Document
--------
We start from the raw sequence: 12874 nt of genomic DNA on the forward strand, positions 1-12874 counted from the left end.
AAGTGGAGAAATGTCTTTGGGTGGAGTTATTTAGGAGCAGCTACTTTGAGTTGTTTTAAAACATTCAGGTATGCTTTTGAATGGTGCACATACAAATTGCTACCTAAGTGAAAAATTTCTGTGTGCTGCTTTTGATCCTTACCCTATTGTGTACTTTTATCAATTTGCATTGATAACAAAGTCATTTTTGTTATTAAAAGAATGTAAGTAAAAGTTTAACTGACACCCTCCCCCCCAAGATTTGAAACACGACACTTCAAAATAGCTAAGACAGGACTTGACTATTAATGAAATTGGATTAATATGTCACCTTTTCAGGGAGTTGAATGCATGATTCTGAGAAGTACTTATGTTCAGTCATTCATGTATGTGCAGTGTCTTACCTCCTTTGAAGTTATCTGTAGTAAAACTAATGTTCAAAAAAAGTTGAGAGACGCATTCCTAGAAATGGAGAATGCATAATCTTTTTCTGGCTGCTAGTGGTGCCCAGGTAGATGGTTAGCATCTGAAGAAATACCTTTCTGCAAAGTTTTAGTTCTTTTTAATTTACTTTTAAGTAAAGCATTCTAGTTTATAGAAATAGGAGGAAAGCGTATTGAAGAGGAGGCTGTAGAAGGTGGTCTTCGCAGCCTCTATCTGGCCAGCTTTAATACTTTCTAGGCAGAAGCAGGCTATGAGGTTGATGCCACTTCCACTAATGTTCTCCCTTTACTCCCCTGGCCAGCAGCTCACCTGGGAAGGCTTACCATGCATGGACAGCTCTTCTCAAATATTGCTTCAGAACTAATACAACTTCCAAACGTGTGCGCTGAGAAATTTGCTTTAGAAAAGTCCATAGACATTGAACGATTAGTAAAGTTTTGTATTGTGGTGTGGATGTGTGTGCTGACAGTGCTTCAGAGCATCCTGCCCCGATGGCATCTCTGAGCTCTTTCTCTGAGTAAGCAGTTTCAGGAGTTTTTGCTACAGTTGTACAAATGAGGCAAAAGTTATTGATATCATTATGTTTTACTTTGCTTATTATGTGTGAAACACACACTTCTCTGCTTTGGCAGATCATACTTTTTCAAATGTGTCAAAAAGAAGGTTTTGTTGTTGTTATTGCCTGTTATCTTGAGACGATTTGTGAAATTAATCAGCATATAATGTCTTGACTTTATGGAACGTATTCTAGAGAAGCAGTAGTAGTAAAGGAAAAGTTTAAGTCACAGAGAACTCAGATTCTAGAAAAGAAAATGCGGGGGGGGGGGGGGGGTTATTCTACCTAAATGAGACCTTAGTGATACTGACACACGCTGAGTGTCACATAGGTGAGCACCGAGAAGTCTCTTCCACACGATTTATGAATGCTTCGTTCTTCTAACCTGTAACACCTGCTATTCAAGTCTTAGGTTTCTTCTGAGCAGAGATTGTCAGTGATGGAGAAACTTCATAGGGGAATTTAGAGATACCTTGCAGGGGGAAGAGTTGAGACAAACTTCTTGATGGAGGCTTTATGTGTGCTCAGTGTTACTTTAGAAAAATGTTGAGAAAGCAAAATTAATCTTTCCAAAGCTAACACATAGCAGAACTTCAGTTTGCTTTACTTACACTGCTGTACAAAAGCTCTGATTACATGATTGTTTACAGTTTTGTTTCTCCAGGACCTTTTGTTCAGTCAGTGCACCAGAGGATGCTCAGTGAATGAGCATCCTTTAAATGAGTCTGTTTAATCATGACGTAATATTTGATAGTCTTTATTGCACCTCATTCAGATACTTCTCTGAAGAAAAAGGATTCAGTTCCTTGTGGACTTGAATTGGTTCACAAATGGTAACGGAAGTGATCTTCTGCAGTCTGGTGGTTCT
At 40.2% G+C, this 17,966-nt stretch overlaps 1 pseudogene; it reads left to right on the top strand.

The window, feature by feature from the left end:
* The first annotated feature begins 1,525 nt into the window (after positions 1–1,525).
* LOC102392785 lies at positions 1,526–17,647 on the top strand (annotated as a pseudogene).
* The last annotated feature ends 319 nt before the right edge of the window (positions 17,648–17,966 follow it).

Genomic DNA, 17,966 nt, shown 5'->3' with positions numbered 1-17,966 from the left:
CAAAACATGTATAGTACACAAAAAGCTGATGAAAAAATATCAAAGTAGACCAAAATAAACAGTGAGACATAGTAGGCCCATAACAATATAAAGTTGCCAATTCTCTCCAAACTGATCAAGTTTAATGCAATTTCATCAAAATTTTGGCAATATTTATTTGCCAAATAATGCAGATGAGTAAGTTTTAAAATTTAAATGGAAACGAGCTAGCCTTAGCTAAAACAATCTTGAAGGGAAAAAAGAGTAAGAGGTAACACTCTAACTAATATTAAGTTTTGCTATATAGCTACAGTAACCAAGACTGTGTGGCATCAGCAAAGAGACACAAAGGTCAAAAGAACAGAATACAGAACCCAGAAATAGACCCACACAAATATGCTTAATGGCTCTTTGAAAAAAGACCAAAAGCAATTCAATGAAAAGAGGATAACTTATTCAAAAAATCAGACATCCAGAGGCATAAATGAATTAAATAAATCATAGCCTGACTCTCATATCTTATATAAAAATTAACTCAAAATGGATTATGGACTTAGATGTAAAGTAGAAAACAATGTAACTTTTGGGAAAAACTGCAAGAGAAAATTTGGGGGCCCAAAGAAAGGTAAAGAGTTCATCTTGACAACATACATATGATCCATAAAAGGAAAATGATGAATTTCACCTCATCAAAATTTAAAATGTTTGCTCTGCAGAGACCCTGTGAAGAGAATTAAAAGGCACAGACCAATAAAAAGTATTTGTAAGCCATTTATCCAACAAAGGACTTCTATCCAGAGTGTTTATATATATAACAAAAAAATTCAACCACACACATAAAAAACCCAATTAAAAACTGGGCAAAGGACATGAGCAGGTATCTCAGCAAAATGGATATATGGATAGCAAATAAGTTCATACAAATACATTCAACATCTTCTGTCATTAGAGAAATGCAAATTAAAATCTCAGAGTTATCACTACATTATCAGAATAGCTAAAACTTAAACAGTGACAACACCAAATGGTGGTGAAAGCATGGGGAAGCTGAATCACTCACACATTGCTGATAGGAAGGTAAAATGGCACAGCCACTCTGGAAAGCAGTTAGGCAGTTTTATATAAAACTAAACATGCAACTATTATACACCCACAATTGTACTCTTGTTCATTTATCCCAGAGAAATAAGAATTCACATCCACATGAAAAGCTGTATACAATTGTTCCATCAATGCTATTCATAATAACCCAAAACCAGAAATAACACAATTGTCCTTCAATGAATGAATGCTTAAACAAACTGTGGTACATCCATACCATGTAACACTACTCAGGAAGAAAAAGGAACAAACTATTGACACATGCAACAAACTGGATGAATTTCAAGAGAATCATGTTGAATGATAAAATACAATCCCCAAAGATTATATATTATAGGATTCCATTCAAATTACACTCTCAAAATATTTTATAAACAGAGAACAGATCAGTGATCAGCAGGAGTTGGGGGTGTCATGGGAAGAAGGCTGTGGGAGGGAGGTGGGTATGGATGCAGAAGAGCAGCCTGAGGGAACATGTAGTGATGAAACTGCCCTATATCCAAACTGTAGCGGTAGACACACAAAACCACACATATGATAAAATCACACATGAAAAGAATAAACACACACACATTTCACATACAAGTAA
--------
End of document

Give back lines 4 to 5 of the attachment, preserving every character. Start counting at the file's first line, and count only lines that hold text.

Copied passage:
The window, feature by feature from the left end:
* The first annotated feature begins 1,525 nt into the window (after positions 1–1,525).